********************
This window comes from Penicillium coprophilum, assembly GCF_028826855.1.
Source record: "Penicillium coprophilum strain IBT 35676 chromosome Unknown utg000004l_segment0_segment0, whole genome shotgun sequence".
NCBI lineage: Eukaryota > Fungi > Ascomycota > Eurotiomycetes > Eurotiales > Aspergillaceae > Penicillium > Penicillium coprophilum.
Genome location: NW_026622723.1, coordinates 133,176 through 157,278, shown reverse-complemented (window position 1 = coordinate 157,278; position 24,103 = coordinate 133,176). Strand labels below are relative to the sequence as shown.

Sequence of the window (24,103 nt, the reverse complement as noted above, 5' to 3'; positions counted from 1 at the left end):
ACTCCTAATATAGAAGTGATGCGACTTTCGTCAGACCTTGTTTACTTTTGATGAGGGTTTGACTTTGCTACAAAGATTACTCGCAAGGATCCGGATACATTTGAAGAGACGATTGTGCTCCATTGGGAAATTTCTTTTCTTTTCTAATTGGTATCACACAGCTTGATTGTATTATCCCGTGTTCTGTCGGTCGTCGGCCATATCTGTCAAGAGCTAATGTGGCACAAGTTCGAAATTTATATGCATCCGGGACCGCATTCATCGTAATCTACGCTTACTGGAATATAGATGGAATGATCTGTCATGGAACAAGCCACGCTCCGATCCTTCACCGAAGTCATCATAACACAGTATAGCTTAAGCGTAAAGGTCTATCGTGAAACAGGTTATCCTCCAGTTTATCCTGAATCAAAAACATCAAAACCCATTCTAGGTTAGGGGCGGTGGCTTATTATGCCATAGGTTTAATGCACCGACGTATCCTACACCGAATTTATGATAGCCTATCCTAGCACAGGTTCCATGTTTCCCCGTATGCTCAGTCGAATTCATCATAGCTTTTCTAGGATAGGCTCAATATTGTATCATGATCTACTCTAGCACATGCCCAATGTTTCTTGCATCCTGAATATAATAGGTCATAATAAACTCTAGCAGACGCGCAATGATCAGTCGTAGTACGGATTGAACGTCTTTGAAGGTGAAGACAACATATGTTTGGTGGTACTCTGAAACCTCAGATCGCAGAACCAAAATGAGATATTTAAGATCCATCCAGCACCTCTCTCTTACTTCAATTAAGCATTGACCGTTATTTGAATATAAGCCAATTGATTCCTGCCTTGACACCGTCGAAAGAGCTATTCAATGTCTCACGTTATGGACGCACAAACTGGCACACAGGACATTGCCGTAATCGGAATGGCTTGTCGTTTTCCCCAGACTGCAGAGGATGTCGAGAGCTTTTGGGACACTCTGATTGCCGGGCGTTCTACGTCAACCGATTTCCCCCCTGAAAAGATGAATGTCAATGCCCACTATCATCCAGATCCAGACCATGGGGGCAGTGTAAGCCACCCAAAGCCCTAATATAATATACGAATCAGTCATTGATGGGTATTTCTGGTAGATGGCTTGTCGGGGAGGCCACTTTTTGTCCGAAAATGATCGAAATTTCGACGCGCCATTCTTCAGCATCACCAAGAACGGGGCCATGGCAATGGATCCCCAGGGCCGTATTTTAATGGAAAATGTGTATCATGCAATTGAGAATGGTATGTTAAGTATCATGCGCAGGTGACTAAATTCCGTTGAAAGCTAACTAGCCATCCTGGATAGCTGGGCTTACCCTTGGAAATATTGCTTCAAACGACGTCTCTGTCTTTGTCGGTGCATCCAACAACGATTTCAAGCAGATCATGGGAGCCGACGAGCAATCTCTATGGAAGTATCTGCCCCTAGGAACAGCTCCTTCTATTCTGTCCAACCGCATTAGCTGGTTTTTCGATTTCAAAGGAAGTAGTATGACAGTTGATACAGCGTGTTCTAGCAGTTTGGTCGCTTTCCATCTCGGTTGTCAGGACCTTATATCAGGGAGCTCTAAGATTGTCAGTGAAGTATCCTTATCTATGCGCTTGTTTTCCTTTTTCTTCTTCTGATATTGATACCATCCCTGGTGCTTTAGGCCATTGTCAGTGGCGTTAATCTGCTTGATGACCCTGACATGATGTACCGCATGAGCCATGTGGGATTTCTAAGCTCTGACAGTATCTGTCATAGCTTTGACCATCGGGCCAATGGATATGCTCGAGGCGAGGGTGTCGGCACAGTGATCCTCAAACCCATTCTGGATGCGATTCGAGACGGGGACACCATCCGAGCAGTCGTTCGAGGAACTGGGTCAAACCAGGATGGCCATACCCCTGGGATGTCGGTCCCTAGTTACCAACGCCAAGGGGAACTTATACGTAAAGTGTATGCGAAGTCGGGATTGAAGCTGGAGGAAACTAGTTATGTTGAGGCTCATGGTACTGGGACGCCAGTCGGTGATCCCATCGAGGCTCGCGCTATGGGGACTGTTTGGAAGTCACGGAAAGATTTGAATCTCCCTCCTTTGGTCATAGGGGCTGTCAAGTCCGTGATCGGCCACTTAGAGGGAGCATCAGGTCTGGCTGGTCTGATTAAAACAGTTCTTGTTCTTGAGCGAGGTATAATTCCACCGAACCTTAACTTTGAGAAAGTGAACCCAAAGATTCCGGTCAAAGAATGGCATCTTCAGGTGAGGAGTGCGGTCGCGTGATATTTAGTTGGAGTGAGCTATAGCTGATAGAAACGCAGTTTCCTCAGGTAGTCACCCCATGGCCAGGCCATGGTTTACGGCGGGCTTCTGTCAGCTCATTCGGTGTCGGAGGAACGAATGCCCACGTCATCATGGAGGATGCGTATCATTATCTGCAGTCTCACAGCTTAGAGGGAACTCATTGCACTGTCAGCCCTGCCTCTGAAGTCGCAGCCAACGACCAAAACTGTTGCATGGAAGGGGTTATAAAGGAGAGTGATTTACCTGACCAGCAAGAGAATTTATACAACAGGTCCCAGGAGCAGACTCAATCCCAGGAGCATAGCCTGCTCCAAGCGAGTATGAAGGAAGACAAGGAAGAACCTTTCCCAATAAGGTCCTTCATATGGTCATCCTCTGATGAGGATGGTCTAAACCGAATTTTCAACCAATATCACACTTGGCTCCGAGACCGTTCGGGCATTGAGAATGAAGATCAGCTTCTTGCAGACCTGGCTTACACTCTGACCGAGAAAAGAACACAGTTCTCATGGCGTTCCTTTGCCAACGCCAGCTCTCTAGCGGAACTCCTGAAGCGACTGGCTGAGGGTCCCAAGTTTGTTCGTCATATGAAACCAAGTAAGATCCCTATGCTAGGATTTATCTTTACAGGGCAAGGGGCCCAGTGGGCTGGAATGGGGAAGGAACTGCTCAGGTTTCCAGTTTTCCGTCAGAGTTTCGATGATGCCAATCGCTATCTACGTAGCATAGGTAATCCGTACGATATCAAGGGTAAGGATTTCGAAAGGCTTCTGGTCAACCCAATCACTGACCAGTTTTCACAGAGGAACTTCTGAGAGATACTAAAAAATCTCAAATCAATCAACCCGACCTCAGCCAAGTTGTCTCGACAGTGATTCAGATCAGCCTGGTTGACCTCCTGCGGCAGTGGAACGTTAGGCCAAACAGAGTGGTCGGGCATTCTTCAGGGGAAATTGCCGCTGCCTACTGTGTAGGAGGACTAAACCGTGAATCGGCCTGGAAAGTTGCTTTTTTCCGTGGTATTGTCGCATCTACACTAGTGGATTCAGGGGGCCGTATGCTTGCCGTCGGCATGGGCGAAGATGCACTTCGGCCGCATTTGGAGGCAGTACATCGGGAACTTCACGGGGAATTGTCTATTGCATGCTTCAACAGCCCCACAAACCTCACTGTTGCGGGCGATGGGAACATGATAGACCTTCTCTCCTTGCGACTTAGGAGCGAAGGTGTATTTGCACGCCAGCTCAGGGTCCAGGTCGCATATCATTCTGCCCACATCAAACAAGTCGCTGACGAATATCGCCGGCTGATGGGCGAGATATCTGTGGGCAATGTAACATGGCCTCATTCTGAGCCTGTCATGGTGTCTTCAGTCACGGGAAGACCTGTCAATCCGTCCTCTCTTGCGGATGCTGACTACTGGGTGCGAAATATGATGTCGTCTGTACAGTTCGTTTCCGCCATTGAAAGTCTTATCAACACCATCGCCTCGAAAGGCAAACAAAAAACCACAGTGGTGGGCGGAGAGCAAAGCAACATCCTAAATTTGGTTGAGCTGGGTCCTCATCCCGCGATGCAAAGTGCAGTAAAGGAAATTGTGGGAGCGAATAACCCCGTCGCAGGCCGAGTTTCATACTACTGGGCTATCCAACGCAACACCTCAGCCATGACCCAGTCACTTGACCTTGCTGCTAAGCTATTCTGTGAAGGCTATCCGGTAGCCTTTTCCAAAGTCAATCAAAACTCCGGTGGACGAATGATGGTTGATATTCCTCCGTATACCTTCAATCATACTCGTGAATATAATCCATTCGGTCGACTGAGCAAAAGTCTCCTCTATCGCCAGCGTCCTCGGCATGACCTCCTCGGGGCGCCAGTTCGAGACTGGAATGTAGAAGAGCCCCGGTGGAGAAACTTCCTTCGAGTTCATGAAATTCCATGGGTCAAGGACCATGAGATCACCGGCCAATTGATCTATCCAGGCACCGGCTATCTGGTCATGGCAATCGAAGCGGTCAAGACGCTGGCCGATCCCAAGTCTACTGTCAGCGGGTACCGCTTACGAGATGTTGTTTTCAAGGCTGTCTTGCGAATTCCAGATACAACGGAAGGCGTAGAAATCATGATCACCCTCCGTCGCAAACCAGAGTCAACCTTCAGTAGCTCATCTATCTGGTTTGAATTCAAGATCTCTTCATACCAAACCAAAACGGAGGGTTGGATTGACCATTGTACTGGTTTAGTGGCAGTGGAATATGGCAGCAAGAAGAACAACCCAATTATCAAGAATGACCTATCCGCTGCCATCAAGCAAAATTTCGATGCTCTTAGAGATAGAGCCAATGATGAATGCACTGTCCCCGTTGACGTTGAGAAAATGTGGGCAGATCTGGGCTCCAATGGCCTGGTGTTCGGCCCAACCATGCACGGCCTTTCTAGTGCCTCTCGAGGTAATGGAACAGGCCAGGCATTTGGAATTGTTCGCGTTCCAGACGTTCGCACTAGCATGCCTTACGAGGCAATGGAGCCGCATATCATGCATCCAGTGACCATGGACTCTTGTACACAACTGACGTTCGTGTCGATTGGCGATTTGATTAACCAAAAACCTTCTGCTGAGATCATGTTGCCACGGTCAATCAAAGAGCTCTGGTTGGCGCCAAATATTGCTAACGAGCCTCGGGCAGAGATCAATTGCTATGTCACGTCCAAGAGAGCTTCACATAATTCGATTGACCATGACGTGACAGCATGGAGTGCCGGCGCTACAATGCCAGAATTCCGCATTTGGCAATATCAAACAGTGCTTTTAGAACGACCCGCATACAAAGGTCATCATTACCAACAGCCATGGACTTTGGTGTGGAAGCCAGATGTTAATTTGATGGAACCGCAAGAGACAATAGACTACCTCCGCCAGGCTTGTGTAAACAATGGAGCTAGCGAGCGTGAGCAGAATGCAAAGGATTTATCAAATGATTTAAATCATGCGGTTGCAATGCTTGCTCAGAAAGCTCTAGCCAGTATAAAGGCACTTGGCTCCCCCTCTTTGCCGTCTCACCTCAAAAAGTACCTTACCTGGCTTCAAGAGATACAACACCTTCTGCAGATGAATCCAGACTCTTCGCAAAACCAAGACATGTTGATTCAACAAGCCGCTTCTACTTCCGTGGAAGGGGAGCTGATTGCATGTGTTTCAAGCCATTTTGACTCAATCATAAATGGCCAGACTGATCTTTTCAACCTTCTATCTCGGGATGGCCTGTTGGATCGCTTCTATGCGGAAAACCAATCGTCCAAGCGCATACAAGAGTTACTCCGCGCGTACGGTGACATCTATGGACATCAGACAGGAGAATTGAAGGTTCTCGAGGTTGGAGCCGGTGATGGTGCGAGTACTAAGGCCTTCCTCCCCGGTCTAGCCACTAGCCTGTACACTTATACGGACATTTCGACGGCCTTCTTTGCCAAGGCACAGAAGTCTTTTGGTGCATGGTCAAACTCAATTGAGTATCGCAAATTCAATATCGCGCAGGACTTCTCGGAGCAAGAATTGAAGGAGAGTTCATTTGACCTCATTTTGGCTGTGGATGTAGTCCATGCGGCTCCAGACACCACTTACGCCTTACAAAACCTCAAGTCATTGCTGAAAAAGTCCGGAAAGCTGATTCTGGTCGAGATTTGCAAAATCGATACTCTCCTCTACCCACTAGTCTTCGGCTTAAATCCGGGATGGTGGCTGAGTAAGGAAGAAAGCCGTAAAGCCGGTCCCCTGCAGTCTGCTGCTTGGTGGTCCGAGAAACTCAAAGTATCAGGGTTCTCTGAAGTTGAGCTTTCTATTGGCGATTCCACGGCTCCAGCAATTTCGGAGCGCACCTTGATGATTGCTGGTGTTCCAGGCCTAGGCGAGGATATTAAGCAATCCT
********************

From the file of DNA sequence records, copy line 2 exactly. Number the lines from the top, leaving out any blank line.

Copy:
Source record: "Penicillium coprophilum strain IBT 35676 chromosome Unknown utg000004l_segment0_segment0, whole genome shotgun sequence".